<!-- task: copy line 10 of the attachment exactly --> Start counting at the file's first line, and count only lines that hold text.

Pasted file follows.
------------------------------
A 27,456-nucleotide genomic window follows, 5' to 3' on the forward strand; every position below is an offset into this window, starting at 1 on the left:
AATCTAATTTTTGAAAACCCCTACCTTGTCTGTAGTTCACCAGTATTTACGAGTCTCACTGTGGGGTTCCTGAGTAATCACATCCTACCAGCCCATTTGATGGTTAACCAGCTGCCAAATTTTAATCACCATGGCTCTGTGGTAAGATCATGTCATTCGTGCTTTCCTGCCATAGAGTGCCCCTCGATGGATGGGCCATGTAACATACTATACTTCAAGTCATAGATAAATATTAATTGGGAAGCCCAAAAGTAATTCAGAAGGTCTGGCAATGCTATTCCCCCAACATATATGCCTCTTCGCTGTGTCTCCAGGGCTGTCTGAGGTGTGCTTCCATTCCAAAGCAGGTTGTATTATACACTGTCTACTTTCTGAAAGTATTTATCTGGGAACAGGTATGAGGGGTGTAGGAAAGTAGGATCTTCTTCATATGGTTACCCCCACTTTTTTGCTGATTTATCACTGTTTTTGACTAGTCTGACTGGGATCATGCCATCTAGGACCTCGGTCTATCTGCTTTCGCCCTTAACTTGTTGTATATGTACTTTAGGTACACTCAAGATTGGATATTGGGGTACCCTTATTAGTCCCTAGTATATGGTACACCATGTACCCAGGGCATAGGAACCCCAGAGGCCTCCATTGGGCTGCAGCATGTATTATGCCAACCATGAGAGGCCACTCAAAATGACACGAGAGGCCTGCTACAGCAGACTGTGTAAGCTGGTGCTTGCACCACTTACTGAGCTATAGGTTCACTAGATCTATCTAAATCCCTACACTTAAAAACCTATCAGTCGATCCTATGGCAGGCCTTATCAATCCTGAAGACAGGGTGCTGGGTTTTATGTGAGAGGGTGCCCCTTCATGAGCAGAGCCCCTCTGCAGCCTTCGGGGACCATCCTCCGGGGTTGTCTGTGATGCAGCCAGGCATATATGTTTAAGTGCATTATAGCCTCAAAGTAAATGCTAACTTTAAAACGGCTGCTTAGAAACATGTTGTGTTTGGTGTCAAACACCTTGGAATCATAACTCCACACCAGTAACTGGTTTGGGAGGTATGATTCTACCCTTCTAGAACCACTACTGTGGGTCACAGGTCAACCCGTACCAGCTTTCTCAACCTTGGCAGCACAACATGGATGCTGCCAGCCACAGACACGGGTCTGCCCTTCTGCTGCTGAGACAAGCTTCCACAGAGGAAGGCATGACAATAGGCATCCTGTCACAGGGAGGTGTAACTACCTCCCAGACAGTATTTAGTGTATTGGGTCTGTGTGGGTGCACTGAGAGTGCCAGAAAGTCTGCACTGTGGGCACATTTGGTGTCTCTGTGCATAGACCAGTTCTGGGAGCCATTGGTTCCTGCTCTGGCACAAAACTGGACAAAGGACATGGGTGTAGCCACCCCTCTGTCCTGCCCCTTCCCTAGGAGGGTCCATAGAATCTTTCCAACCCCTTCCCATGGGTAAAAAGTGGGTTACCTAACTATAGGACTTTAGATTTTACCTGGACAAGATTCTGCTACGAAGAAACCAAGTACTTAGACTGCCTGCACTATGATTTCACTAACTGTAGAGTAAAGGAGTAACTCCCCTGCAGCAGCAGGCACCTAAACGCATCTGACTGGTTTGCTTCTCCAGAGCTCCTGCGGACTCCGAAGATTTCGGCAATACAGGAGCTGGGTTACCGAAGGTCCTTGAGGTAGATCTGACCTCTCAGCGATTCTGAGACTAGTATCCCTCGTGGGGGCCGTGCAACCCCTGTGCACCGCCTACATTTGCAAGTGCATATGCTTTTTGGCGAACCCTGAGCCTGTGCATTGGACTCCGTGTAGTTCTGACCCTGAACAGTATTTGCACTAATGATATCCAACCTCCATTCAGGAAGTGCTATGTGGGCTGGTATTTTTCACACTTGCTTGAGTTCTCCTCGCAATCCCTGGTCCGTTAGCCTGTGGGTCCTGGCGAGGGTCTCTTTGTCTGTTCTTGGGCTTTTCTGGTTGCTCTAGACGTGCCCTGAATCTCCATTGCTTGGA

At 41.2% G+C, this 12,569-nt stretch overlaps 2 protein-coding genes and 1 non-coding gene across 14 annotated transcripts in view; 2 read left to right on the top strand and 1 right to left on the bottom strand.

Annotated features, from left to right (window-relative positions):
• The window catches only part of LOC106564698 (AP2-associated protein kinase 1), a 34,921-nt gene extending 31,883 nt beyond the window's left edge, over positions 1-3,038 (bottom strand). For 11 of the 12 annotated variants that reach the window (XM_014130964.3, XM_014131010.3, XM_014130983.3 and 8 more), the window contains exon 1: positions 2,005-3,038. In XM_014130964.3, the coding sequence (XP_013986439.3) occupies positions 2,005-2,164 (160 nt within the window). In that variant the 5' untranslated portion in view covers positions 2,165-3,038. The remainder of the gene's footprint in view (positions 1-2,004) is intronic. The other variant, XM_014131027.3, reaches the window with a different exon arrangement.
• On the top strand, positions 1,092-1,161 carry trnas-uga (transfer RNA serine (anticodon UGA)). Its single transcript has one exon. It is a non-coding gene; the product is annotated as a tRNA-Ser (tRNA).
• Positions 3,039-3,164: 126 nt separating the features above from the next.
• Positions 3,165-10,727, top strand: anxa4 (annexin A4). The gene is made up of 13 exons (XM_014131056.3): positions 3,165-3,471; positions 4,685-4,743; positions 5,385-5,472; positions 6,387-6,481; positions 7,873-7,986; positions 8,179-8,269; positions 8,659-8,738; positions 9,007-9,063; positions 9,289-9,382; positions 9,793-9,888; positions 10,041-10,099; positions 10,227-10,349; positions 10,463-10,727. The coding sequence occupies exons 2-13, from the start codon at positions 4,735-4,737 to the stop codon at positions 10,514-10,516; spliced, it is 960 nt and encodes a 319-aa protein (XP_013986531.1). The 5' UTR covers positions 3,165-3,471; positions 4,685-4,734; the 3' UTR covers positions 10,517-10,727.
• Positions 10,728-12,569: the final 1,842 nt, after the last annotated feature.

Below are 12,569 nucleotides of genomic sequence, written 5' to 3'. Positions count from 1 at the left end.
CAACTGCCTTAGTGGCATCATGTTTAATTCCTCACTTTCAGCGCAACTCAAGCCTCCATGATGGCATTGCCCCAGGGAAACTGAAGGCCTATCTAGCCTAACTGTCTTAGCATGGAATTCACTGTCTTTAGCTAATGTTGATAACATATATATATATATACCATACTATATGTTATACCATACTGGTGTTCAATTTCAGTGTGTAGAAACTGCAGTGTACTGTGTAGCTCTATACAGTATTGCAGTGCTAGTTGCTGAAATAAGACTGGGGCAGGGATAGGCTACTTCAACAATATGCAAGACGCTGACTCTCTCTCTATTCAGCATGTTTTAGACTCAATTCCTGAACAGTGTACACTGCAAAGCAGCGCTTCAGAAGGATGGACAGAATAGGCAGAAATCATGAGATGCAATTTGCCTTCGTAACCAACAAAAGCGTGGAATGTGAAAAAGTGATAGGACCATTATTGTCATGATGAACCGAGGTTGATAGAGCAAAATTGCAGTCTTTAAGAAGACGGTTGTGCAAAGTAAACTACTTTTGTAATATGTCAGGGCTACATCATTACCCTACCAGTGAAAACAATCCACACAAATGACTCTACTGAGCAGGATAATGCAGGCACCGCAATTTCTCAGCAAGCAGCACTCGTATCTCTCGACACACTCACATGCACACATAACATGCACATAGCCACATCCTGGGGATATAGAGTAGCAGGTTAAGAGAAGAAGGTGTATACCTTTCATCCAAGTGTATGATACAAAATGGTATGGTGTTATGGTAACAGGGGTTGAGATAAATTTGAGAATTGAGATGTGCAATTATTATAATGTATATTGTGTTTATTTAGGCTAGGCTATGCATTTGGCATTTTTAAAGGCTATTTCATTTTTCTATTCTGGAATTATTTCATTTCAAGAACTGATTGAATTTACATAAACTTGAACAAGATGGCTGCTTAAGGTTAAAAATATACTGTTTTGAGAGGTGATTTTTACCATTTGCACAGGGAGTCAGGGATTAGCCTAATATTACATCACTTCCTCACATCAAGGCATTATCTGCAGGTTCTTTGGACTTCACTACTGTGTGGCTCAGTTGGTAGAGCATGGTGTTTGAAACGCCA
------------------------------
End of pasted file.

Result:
Below are 12,569 nucleotides of genomic sequence, written 5' to 3'. Positions count from 1 at the left end.